If former fashion model Nikki DuBose gets her wish, models in California would be legally prohibited from being too skinny.
A new bill, AB2539, introduced Monday by Assemblyman Marc Levine, would require any model working in California to be approved by a doctor certifying they don't suffer from an eating disorder.
Modeling agencies in the state would need to be licensed by the California Labor Commission and maintain a database of their models' health certificates.
The bill wouldn't require that models maintain a certain weight, but would instead insist the Occupational Safety and Health Standards Board work with medical officials and the Department of Public Health to set healthy standards, Levine told the SFGate.
"This is a societal problem as unhealthy models have become role models for young people. As California often leads the nation and the world, this bill will help assure that our children will see healthy images on magazines and fashion websites."France, Israel, Italy, and Spain have already passed laws banning models from being too skinny. The French model law also requires magazines and advertisement to include the label "touched up" if the image has been digitally enhanced to make the model look skinnier than they really are.
The Israeli law prohibiting models from being too skinny was the first of its kind, it was coupled with a social media push designed to change people's perception of beauty.
Former fashion model Nikki DuBose has already voiced her support for the California bill prohibiting too skinny models from working in the state, according to her website.
"This new legislation that will create healthy standards for California models and in return, set a healthier example for the nation. I am fully confident that this is just the beginning and from here we will create change for the industry in ways we can't even imagine."Nikki, the model-turned-mental health care advocate, is currently writing a book detailing her years on the fashion runway and her battle with eating disorders, abuse, drug use, depression, and suicide attempts.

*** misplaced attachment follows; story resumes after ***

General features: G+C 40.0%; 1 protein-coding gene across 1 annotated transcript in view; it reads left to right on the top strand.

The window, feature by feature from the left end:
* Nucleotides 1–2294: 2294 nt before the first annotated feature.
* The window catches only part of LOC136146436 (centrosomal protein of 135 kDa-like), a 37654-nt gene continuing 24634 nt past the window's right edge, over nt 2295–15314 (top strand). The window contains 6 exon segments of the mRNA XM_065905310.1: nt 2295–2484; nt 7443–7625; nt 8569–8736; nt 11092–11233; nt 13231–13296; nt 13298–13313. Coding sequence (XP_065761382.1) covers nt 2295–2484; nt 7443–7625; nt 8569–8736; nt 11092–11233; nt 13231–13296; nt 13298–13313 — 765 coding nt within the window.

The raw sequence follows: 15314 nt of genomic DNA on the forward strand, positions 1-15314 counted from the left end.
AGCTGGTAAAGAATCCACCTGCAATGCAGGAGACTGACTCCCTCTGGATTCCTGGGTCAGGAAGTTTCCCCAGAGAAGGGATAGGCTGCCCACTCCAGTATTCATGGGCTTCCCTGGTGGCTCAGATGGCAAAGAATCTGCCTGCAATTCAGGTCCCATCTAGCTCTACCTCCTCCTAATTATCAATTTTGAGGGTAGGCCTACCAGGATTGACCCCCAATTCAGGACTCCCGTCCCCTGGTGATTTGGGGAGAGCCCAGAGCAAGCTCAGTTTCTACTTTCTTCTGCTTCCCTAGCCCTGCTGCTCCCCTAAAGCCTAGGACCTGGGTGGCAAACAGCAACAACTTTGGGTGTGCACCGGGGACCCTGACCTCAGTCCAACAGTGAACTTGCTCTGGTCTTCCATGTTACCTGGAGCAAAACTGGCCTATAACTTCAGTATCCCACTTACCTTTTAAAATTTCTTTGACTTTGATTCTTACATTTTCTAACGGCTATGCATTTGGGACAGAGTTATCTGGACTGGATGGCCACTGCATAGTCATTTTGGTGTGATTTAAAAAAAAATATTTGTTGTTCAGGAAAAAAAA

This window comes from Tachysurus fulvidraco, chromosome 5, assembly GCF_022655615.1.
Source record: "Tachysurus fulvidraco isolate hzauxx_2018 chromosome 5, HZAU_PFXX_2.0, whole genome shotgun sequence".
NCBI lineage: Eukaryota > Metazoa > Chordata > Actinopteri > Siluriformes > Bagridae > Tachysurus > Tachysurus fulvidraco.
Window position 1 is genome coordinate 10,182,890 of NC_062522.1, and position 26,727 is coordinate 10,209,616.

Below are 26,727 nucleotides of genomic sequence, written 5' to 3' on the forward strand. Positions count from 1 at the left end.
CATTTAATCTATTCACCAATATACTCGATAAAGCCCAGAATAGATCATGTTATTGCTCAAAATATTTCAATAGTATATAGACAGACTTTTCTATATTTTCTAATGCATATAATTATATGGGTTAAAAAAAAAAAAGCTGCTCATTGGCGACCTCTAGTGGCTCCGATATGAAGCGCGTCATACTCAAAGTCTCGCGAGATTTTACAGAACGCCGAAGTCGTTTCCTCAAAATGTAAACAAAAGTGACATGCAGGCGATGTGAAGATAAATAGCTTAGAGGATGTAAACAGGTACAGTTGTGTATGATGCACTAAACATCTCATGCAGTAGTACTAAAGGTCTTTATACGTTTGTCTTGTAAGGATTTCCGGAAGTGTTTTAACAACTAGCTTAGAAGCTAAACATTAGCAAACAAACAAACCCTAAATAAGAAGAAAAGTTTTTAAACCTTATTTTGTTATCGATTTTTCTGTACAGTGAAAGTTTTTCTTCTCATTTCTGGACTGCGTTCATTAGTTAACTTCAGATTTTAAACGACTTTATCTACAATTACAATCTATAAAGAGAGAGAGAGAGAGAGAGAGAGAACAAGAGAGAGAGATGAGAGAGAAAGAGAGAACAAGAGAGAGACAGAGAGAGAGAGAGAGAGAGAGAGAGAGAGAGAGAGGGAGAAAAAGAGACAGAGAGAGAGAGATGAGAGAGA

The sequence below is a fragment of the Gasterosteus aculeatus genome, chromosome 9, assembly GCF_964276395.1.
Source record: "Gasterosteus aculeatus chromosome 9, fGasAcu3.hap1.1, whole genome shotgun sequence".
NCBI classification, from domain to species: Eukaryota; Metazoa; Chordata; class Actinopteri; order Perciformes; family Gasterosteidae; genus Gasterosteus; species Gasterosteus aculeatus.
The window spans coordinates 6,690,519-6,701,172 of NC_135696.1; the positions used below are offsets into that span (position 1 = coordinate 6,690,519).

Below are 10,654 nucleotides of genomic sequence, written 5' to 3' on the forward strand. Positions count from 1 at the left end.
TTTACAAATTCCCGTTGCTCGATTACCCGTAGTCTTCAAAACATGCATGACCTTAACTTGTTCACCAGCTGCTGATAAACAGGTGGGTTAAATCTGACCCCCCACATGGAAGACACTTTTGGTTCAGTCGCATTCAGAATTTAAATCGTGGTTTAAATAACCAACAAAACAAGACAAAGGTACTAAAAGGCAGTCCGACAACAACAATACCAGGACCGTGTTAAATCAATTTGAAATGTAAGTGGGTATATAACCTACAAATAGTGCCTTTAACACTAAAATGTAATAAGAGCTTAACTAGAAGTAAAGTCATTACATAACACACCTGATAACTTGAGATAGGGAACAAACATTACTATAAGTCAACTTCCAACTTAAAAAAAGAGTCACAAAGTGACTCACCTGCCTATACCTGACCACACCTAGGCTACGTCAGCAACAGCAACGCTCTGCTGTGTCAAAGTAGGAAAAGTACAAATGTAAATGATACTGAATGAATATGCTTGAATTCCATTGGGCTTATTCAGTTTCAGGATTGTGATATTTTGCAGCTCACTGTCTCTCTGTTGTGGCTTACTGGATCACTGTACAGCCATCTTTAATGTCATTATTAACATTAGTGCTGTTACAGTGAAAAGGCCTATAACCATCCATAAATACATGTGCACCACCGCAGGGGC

DuBose hopes the story of her 17-year struggle with binge eating, bulimia, and anorexia will help young women avoid the same body issues she had, reports the SFGate.
"Eating disorders run rampant in the fashion industry in great part because models do not have support, protection, and proper access to health care."Nikki's struggle with eating disorders began at the age of eight when she was abused sexually and physically by two people she trusted. At age 15, she was publicly shamed by her modeling coach, who ridiculed her for being overweight. She left that school soon after and went on to have a successful worldwide modeling career until she left the industry in 2012 because of her illness.
DuBose has since recovered from her eating disorders, and is now a strong advocate for mental health; she has written many articles along with her upcoming book and visited youth on skid row.The California bill regulating fashion models' weight is likely to face opposition from those who view it as an overreach by the government into our personal affairs.
Opponents of laws regulating a fashion model's weight often complain that regulation does nothing to change the public's perception of beauty.
California has already taken steps to regulate employee health in the porn industry by requiring actors in adult videos filmed in the state to wear condoms.
What do you think? Should fashion models be regulated by their weight and body mass index?
[Photo by Alberto E. Rodriguez/Getty Images]